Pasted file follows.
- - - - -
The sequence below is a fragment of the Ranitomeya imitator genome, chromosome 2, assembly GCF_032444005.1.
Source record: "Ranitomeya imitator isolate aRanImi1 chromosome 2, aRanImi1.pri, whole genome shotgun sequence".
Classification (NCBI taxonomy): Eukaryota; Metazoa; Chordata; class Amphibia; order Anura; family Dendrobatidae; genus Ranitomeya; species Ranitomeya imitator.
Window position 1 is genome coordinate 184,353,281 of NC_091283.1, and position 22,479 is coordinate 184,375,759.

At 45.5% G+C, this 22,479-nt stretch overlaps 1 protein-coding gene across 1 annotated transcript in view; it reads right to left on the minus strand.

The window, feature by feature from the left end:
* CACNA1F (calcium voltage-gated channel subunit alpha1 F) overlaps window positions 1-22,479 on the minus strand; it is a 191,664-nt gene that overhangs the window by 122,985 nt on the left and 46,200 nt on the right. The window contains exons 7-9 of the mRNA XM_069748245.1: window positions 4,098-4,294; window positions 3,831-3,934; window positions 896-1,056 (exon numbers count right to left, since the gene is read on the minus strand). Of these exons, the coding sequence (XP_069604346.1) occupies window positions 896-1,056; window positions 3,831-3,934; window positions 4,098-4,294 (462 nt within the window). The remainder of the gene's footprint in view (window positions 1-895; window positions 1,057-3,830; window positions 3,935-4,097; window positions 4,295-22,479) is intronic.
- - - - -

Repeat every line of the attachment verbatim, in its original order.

The sequence below is a fragment of the Ranitomeya imitator genome, chromosome 2, assembly GCF_032444005.1.
Source record: "Ranitomeya imitator isolate aRanImi1 chromosome 2, aRanImi1.pri, whole genome shotgun sequence".
Classification (NCBI taxonomy): Eukaryota; Metazoa; Chordata; class Amphibia; order Anura; family Dendrobatidae; genus Ranitomeya; species Ranitomeya imitator.
Window position 1 is genome coordinate 184,353,281 of NC_091283.1, and position 22,479 is coordinate 184,375,759.

At 45.5% G+C, this 22,479-nt stretch overlaps 1 protein-coding gene across 1 annotated transcript in view; it reads right to left on the minus strand.

The window, feature by feature from the left end:
* CACNA1F (calcium voltage-gated channel subunit alpha1 F) overlaps window positions 1-22,479 on the minus strand; it is a 191,664-nt gene that overhangs the window by 122,985 nt on the left and 46,200 nt on the right. The window contains exons 7-9 of the mRNA XM_069748245.1: window positions 4,098-4,294; window positions 3,831-3,934; window positions 896-1,056 (exon numbers count right to left, since the gene is read on the minus strand). Of these exons, the coding sequence (XP_069604346.1) occupies window positions 896-1,056; window positions 3,831-3,934; window positions 4,098-4,294 (462 nt within the window). The remainder of the gene's footprint in view (window positions 1-895; window positions 1,057-3,830; window positions 3,935-4,097; window positions 4,295-22,479) is intronic.